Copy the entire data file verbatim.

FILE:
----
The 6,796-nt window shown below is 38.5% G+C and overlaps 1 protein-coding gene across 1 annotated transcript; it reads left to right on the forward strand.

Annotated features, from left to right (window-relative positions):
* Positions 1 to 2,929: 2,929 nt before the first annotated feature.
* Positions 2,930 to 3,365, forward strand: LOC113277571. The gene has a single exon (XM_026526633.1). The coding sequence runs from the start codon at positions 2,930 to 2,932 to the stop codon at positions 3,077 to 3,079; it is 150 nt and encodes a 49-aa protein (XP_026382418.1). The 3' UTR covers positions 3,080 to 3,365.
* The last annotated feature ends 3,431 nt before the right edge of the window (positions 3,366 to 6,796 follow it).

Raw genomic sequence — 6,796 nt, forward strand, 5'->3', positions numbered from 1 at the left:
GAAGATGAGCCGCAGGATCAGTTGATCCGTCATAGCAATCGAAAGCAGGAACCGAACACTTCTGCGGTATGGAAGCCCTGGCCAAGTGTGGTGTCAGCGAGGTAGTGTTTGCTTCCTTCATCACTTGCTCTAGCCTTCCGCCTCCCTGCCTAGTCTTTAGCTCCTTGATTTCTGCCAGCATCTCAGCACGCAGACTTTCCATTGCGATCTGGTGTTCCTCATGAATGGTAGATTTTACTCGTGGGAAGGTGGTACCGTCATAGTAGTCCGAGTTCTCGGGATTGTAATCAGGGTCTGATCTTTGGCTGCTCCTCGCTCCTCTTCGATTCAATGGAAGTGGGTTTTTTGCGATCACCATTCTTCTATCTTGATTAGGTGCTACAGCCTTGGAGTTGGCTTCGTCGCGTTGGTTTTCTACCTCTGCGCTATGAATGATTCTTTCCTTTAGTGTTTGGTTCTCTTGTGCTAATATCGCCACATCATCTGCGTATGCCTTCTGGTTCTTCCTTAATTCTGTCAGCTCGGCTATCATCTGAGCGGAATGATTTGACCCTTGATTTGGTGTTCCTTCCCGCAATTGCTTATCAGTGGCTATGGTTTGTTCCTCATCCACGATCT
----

The 6,796-nt window shown below is 38.5% G+C and overlaps 1 protein-coding gene across 1 annotated transcript; it reads left to right on the forward strand.

Annotated features, from left to right (window-relative positions):
* Positions 1 to 2,929: 2,929 nt before the first annotated feature.
* Positions 2,930 to 3,365, forward strand: LOC113277571. The gene has a single exon (XM_026526633.1). The coding sequence runs from the start codon at positions 2,930 to 2,932 to the stop codon at positions 3,077 to 3,079; it is 150 nt and encodes a 49-aa protein (XP_026382418.1). The 3' UTR covers positions 3,080 to 3,365.
* The last annotated feature ends 3,431 nt before the right edge of the window (positions 3,366 to 6,796 follow it).

Raw genomic sequence — 6,796 nt, forward strand, 5'->3', positions numbered from 1 at the left:
GAAGATGAGCCGCAGGATCAGTTGATCCGTCATAGCAATCGAAAGCAGGAACCGAACACTTCTGCGGTATGGAAGCCCTGGCCAAGTGTGGTGTCAGCGAGGTAGTGTTTGCTTCCTTCATCACTTGCTCTAGCCTTCCGCCTCCCTGCCTAGTCTTTAGCTCCTTGATTTCTGCCAGCATCTCAGCACGCAGACTTTCCATTGCGATCTGGTGTTCCTCATGAATGGTAGATTTTACTCGTGGGAAGGTGGTACCGTCATAGTAGTCCGAGTTCTCGGGATTGTAATCAGGGTCTGATCTTTGGCTGCTCCTCGCTCCTCTTCGATTCAATGGAAGTGGGTTTTTTGCGATCACCATTCTTCTATCTTGATTAGGTGCTACAGCCTTGGAGTTGGCTTCGTCGCGTTGGTTTTCTACCTCTGCGCTATGAATGATTCTTTCCTTTAGTGTTTGGTTCTCTTGTGCTAATATCGCCACATCATCTGCGTATGCCTTCTGGTTCTTCCTTAATTCTGTCAGCTCGGCTATCATCTGAGCGGAATGATTTGACCCTTGATTTGGTGTTCCTTCCCGCAATTGCTTATCAGTGGCTATGGTTTGTTCCTCATCCACGATCT